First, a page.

Ehrlichiosis in Dogs

Causes, Treatment, and Prevention

signs of ehrlichiosis in dogs

The Spruce / Kelly Miller

Ehrlichiosis is a disease spread to dogs by ticks. The bacteria carried by the tick attacks a dog's white blood cells and can cause symptoms such as feverswollen lymph nodesbleeding, and neurological issues. Ehrlichiosis infects a dog in three stages: acute, subclinical, and chronic. German shepherds are particularly susceptible to chronic ehrlichiosis. Your vet will diagnose ehrlichiosis by performing various tests and will prescribe an appropriate treatment plan. The success of treatment and the prognosis depends on the stage of the disease. Fortunately, there are several ways you can protect your dog from ticks. 

What is Ehrlichiosis?

Ehrlichiosis is a tick-borne illness caused by the bacteria Ehrlichia. The bacteria infects white blood cells and impacts blood platelets, sometimes causing clotting. Depending on the strength of the host's immune system, the disease can progress from acute to chronic, varying in severity ability to be treated. Not all ticks carry Ehrlichia, however. The disease is transmitted through the brown dog tick, lone star tick, and black-legged tick. Like other tick-borne diseases, it takes many hours of attachment for the tick to transmit the bacteria.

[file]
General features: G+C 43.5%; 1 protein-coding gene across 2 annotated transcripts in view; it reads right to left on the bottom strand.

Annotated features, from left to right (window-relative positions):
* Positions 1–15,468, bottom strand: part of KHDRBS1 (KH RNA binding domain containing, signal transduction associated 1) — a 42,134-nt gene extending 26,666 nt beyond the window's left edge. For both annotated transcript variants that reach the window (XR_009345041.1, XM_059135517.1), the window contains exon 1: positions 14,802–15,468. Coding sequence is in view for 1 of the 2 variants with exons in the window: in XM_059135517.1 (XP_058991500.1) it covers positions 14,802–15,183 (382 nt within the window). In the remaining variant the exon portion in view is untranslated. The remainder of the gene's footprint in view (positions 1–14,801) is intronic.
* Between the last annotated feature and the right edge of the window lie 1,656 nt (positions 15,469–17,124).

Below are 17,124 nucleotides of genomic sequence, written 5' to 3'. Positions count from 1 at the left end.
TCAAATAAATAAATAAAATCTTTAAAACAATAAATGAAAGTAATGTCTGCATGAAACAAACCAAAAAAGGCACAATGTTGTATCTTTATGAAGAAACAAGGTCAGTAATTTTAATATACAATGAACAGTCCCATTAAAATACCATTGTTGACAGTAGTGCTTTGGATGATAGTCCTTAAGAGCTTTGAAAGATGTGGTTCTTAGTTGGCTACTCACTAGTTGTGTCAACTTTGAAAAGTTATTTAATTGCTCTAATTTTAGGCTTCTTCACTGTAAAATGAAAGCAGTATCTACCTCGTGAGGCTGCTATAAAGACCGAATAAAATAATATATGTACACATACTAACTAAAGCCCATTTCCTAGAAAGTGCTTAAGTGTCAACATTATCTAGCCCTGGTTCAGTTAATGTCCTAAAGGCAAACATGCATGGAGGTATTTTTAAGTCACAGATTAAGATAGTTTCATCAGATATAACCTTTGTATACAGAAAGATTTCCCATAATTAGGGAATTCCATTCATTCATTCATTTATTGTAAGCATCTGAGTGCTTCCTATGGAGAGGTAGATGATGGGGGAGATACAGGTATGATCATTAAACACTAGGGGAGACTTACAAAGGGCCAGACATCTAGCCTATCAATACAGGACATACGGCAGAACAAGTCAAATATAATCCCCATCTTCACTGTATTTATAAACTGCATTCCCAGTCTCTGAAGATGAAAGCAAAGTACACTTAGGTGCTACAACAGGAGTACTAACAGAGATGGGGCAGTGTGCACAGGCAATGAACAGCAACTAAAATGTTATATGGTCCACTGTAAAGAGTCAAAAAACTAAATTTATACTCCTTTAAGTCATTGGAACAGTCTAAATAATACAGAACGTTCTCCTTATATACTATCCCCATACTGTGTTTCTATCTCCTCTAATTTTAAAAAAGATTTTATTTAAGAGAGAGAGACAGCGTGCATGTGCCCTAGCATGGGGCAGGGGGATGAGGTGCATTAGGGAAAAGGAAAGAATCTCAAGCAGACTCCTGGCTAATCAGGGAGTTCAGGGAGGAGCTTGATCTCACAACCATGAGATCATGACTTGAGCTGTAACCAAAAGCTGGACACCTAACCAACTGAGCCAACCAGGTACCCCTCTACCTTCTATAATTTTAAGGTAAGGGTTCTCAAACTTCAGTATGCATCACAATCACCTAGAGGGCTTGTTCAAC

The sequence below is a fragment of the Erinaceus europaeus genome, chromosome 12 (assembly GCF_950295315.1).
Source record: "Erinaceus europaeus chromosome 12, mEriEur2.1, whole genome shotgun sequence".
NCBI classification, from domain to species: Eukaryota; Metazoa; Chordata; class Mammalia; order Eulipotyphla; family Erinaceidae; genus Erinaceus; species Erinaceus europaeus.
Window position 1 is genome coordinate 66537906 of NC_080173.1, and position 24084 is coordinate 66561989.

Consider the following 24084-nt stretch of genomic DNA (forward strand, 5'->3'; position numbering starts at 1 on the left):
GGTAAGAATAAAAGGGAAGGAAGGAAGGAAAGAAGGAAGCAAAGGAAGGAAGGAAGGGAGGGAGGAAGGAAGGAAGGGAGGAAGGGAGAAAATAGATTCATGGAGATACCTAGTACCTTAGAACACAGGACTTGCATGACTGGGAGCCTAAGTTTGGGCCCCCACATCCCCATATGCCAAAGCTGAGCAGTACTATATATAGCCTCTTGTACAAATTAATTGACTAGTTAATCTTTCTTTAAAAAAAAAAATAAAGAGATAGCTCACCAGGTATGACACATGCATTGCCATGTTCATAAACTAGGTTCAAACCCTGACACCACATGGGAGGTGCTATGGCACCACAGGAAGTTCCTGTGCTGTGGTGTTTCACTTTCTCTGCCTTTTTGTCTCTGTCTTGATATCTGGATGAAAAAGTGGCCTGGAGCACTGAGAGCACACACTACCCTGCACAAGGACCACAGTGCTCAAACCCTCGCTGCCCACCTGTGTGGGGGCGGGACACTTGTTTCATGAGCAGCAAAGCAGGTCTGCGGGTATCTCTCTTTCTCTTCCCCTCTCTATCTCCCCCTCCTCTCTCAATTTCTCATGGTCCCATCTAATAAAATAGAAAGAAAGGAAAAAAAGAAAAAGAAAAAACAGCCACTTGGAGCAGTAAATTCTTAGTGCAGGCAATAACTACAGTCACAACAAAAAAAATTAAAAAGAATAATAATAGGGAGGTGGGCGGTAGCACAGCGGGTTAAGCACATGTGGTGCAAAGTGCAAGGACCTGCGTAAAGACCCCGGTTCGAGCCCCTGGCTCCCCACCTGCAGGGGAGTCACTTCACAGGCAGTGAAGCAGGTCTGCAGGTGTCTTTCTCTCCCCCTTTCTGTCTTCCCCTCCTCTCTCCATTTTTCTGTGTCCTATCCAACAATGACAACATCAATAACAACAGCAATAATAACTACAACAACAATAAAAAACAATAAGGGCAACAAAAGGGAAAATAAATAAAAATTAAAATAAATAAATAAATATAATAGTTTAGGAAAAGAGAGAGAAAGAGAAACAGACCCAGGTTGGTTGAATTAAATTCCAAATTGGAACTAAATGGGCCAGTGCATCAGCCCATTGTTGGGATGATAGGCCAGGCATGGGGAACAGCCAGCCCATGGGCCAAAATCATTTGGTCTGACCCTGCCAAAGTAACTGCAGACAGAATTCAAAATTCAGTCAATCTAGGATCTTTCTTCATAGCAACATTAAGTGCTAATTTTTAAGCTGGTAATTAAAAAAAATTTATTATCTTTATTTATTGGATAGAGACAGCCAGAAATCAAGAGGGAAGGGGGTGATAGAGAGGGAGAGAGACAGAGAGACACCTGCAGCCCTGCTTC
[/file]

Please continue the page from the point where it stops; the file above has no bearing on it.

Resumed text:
Symptoms of Ehrlichiosis in Dogs

Symptoms of ehrlichiosis in dogs depend on the stage of the infection. If you notice your dog is sick following exposure to a tick-ridden area, visit your vet right away.


  • Fever
  • Lethargy
  • Loss of appetite
  • Weight loss
  • Abnormal bleeding
  • Swollen lymph nodes
  • Enlarged spleen
  • Pain and stiffness
  • Coughing
  • Discharge from the eyes and nose
  • Vomiting and diarrhea
  • Vision loss
  • Neurological symptoms

The symptoms of ehrlichiosis can be acute, subclinical, or chronic. The acute stage follows shortly after infection and presents a variety of non-specific symptoms such as fever, lethargy, loss of appetite, and swollen lymph nodes. Ehrlichiosis is the easiest to treat in the acute stage. The subclinical stage doesn't present symptoms at all, and is considered the most dangerous stage. The lack of clinical signs makes the disease undetectable, thus able to progress without treatment. Once the disease progresses to the chronic stage, symptoms will intensify and become much harder to treat. These symptoms include neurological issues, abnormal bleeding, and vision loss. Signs of other organ failures can appear in the chronic stage, especially in kidney disease.

Causes of Ehrlichiosis

The only way for a dog to contract ehrlichiosis is through a tick bite. Disease-carrying ticks are most common in the southeastern and south-central United States and in the Eastern Coast extending westward to Texas. While any dog can contract ehrlichiosis, some breeds, most notably German shepherds, are prone to more serious chronic infections. Sometimes dogs can become infected through a blood transfusion.

Diagnosing Ehrlichiosis in Dogs